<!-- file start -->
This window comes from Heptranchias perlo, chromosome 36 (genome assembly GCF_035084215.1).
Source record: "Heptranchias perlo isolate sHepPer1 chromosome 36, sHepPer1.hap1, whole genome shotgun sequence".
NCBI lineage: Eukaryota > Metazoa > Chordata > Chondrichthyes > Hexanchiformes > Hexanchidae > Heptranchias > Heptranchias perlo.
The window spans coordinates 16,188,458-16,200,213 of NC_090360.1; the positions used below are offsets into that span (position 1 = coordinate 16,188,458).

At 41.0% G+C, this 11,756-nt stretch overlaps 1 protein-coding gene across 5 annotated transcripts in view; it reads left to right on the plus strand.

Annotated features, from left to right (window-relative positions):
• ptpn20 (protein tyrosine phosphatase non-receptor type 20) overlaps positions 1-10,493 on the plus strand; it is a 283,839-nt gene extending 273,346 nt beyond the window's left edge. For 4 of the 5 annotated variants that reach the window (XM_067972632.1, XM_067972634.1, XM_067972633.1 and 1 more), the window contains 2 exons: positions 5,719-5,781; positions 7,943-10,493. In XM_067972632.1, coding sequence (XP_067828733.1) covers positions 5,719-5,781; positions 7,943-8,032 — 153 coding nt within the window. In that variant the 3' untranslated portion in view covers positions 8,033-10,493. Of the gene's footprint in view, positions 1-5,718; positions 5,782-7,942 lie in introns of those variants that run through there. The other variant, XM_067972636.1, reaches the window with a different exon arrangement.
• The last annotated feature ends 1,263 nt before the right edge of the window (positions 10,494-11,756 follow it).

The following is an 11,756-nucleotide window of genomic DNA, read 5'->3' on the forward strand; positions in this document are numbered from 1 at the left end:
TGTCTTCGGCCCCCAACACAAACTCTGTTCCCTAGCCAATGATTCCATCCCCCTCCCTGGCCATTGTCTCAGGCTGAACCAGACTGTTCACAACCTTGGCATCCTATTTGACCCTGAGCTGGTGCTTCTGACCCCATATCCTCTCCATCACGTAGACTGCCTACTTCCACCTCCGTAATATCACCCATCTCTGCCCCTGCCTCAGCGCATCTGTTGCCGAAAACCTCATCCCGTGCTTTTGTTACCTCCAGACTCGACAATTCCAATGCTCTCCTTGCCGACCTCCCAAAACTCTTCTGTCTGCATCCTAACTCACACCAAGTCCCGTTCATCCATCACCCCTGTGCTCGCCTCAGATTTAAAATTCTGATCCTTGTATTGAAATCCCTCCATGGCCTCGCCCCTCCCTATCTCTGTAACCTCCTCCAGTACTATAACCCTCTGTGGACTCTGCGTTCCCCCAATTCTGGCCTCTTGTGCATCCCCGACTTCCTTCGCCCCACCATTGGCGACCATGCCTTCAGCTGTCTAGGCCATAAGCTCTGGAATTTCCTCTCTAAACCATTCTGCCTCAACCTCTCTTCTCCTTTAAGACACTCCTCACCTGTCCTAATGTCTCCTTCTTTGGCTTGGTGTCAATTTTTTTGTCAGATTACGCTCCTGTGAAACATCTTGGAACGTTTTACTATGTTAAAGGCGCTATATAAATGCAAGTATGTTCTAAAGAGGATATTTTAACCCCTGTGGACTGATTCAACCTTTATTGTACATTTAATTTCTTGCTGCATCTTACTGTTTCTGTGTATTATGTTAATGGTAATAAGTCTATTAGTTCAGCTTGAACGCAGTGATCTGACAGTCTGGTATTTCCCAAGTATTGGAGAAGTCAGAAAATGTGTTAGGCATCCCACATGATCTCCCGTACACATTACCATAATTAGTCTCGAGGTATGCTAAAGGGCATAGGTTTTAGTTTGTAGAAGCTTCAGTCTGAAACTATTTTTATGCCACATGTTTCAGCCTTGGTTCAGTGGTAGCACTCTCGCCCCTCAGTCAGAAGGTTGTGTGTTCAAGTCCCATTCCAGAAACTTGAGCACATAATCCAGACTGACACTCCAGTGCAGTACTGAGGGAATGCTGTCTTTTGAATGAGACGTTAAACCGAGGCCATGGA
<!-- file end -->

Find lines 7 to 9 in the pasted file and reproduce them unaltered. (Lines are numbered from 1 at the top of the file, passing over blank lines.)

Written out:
• ptpn20 (protein tyrosine phosphatase non-receptor type 20) overlaps positions 1-10,493 on the plus strand; it is a 283,839-nt gene extending 273,346 nt beyond the window's left edge. For 4 of the 5 annotated variants that reach the window (XM_067972632.1, XM_067972634.1, XM_067972633.1 and 1 more), the window contains 2 exons: positions 5,719-5,781; positions 7,943-10,493. In XM_067972632.1, coding sequence (XP_067828733.1) covers positions 5,719-5,781; positions 7,943-8,032 — 153 coding nt within the window. In that variant the 3' untranslated portion in view covers positions 8,033-10,493. Of the gene's footprint in view, positions 1-5,718; positions 5,782-7,942 lie in introns of those variants that run through there. The other variant, XM_067972636.1, reaches the window with a different exon arrangement.
• The last annotated feature ends 1,263 nt before the right edge of the window (positions 10,494-11,756 follow it).

The following is an 11,756-nucleotide window of genomic DNA, read 5'->3' on the forward strand; positions in this document are numbered from 1 at the left end: